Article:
"We view this as a wholly unwarranted, blatant attack on press freedom", said Reuters Editor-in-Chief Stephen J. Adler.
A police officer "filed the case to charge under the state secret (Official Secrets) act, section 3.1©", a district judge told the court.
The reporters, Wa Lone, 31, and Kyaw Soe Oo, 27, were detained on December 12. They told their family members that the arrests took place nearly immediately after they were handed documents by the police.
Over 656,000 Rohingya refugees, mostly children and women, have fled Bangladesh since Aug 25, when Myanmar's forces launched a crackdown on the minority Muslim community in Rakhine state, according to the UN.
Myanmar nationals Wa Lone, 31, and Kyaw Soe Oo, 27, were arrested a month ago under the Official Secrets Act after they allegedly were given classified documents by two policemen over dinner.
The act dates back to 1923, when Myanmar, then known as Burma, was a province of British India.
The section punishes anyone who "obtains, collects, records or publishes. any official document or information" which could be "useful to an enemy".
The Ministry of Information had previously cited police as saying they were "arrested for possessing important and secret government documents related to Rakhine State and security forces".
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The ministry said they "illegally acquired information with the intention to share it with foreign media".
Than Zaw Aung, the lawyer for the journalists, said the prosecutor formally indicted the pair at Wednesday's hearing. Their next court appearance in due on January 23.
Two police officers arrested with Wa Lone and Kyaw Soe Oo have not yet appeared in court and their whereabouts are unknown. When they went outside, seven police surrounded them and arrested them.
Journalists covering Wednesday's proceedings wore black in protest against their arrest, carrying banners proclaiming "Journalism is not a crime".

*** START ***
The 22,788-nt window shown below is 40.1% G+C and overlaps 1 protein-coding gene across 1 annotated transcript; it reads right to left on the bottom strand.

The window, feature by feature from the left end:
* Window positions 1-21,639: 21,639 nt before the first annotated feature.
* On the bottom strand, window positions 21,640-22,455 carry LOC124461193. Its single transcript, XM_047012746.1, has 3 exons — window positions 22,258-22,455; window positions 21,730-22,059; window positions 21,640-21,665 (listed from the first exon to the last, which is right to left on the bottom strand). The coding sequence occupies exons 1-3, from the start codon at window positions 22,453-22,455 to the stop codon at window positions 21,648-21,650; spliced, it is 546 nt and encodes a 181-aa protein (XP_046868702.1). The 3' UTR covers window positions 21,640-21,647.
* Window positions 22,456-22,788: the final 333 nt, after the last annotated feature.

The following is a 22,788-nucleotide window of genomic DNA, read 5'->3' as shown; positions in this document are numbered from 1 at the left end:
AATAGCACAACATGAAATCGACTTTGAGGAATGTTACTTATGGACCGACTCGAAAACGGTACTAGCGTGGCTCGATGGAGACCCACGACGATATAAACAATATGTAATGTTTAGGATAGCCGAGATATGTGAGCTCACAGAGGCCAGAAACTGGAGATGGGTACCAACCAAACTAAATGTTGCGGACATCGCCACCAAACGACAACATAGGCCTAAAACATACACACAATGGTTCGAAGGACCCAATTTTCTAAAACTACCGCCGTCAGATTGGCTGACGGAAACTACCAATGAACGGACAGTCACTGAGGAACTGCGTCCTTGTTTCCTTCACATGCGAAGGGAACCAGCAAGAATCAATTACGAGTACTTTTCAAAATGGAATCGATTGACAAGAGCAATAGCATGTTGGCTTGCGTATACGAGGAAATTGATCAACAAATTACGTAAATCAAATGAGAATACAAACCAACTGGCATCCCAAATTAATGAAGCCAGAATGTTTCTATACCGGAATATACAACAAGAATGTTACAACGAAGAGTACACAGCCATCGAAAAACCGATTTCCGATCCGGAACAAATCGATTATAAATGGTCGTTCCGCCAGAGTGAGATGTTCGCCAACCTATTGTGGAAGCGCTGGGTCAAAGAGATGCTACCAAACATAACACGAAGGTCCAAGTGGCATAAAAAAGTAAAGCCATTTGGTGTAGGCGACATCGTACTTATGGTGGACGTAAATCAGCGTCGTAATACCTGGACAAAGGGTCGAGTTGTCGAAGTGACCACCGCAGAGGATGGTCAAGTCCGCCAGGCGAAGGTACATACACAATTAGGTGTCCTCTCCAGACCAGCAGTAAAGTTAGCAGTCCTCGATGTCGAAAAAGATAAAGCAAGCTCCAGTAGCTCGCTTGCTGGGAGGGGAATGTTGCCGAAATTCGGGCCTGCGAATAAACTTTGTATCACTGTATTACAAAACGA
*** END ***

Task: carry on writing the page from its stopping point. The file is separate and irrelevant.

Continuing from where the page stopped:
The same month as their release, prominent journalist Ko Swe Win was arrested at Yangon Airport on suspicion of violating the notorious clause 66 (d) of the Telecommunications Act, which covers online defamation, for a Facebook post deemed critical of nationalist monk U Wirathu.
Arriving shortly after 10am, Wa Lone and Kyaw Soe Oo were bundled through a media scrum into the courtroom.
Wa Lone's wife gave him a few small pieces of cake that she had brought.
The arrest and ongoing detention of Wa Lone and Kyaw Soe Oo constitutes an arbitrary deprivation of liberty, Fortify Rights said.
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The defence lawyer for two Reuters journalists facing lengthy prison terms has disputed the prosecution's version of events leading up to their arrest.
Distraught relatives of Kyaw Soe Oo wailed and reached out to grasp him as the two journalists were driven away from a throng of reporters after the hearing.
The department also reiterated its call for the journalists' immediate and unconditional release.
Government spokesman Zaw Htay declined to comment on the charges but said the two had their rights under an independent judicial system.
Government officials from nations such as the United States, Britain and Canada, as well as top U.N. officials, have called for the release of the reporters.
The U.S. said it was "deeply disappointed" by Myanmar's decision to pursue charges. "We call for their immediate release", it said in a statement. Authorities have largely banned media from the conflict zone.
This week, former U.S. president Bill Clinton also weighed in on the issue. "The Reuters journalists being held in Myanmar should be released immediately", Clinton said in a Twitter post. The case, she said, is "sensitive" for the military, because it touches on "what happened in Rakhine State", she said.
Suu Kyi won a 2015 election and formed Myanmar's first civilian government in more than half a century in early 2016, although she is barred by the constitution from becoming president. She has made no public comment on the case of the two Reuters reporters.
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